This year EU’s Single Market will celebrate its 20th anniversary and at a meeting in the Competitiveness Council 30 May the Danish Minister for Business and Growth will try to get support for a number of growth initiatives in the Single Market Act.
Behind the scenes of the Single Market
The Single Market is very important to cooperation within the EU and for economic growth within the Member States. This has been the case since its establishment in 1992. The Single Market consists of the 27 EU Member States and the EFTA countries Norway, Lichtenstein and Iceland, which makes the Single Market the largest domestic market in the Western world.
The EU’s Single Market has made it possible for people, capital, goods and services to freely cross borders in the EU. This is achieved through the adoption of common legislation for the entire EU area. In this way citizens and companies need only understand one set of rules instead of having to know 27 different ones.
This means that a Danish company is able to sell nuts and bolts in Hamburg with the same ease as it would sell the same nuts and bolts in Denmark. Or that one’s education is recognised in other EU Member States, for instance allowing a Danish carpenter to cross the border to build a garage for a client in Germany without having to fulfil any additional educational requirements.
The Single Market to boost growth
The Single Market has had great impact. The development of the Single Market is responsible for an increased level of trade between the Member States in the EU. There are many different assessments of the magnitude of this increased trade across the borders, but a valid estimate is that the trade between the countries in the EEA has doubled as a consequence of the establishment of the Single Market.
For instance, the EU is the biggest export market for Danish companies – 75 % of all goods and 50 % of services are exported to other EU Member States and each year this amounts to around €47 billion for Danish companies. In addition, it is estimated that the total GDP of the EU has increased by 5 % due to the economic integration of the Single Market and 2.8 million extra jobs have been created between 1992 and 2009.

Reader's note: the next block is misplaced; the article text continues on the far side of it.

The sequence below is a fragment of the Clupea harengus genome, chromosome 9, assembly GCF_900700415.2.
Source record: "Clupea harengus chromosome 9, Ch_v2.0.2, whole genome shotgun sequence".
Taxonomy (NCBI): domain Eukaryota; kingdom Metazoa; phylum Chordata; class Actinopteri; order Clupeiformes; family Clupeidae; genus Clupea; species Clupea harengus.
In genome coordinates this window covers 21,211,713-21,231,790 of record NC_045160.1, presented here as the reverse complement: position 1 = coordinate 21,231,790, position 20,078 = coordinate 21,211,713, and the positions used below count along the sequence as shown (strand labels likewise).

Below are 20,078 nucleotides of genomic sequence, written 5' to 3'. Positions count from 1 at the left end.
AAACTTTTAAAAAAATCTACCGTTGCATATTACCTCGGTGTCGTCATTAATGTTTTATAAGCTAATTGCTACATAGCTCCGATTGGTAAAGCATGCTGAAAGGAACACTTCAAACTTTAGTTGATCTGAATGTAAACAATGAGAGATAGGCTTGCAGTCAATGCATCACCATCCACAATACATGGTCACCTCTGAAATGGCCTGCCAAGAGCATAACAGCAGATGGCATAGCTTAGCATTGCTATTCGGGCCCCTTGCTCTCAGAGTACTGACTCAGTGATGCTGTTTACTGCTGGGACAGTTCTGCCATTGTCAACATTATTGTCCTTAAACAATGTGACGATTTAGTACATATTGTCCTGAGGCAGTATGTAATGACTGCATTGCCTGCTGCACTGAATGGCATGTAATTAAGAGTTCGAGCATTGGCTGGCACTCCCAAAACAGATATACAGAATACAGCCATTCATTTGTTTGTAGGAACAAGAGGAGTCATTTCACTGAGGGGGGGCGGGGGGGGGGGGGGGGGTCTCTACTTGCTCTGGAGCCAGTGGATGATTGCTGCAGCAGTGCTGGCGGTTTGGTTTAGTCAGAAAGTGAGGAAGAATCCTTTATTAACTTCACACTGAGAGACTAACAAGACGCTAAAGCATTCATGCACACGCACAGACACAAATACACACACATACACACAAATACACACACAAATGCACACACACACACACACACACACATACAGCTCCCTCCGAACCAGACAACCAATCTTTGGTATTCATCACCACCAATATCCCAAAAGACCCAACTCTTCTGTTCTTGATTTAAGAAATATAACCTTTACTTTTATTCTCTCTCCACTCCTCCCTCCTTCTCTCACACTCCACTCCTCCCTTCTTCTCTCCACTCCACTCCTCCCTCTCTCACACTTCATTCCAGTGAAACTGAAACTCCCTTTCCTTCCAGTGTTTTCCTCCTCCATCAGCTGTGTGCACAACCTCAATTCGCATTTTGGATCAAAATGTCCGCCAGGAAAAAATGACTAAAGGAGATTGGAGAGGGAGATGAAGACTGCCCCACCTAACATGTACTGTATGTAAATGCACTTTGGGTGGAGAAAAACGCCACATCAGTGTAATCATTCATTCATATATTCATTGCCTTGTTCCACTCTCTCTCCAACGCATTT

A check-up on the Single Market
Is the Single Market living up to its full potential or is there a need for a check-up? This is a question that has been put forward within the EU as a prelude to the celebration of the anniversary. In times of economic crisis this is even more relevant. The answer is both yes and no – we have come a long way in developing the Single Market, however there is still untapped potential.
In 2009 the European Commission asked the Italian professor Mario Monti, current Prime Minister in Italy, to review the Single Market and report on ways it could be improved. The report was finished in 2010 and formed the basis of the Commission’s communication the Single Market Act. The communication identifies twelve key initiatives to both create renewed growth in the EU and increase the trust of citizens and companies in the Single Market. It also suggested ways that the Single Market might better function and proposed strengthening of the Digital Single Market.
The main focus is on creating a transparent and well-functioning market that benefits consumers and companies, ensuring that they can enjoy the rights that the Single Market gives them. Even today, when most barriers to trade have been removed through the harmonisation and standardisation of legislation, companies and citizens can still experience barriers to their free movement from time to time.
Examples include national requirements eliminating companies from other Member States in participating in tenders in the Member State or the lack of mutual recognition of professional qualifications preventing EU citizens from working in other Member States. The EU – with the European Commission as the front runner – is determined to update and governance existing legislation to stamp out the last barriers to trade.
Another focus is to tap the growth potential in completing the Digital Single Market in the EU. In order to create a well-functioning Digital Single Market, public authorities in the Member States in the EU must share experiences on digital solutions with each other to a greater extent than is the case today. At the same time, it is a task for the EU to establish common rules for shopping on the internet.
The Single Market and the Danish EU Presidency
The relaunch of the Single Market and the strengthening of the Digital Single Market are important topics during the Danish EU Presidency during the first half of 2012. Among other things, the Danish Minister for Business and Growth has discussed the Digital Single Market with his European minister colleagues at an informal council meeting in Copenhagen in February.
Also, on behalf of the Council of Ministers, the Danish EU Presidency has entered into an agreement with the European Parliament to ensure lower prices for using mobile telephones and mobile internet when travelling within the EU.
On 30 May, the European ministers responsible for growth and competitiveness will meet at a formal council meeting in Brussels. As the Presidency of the Council of the European Union, the Danish Minister for Business and Growth will help ensure that the Single Market brings renewed growth through the initiatives in the Single Market Act.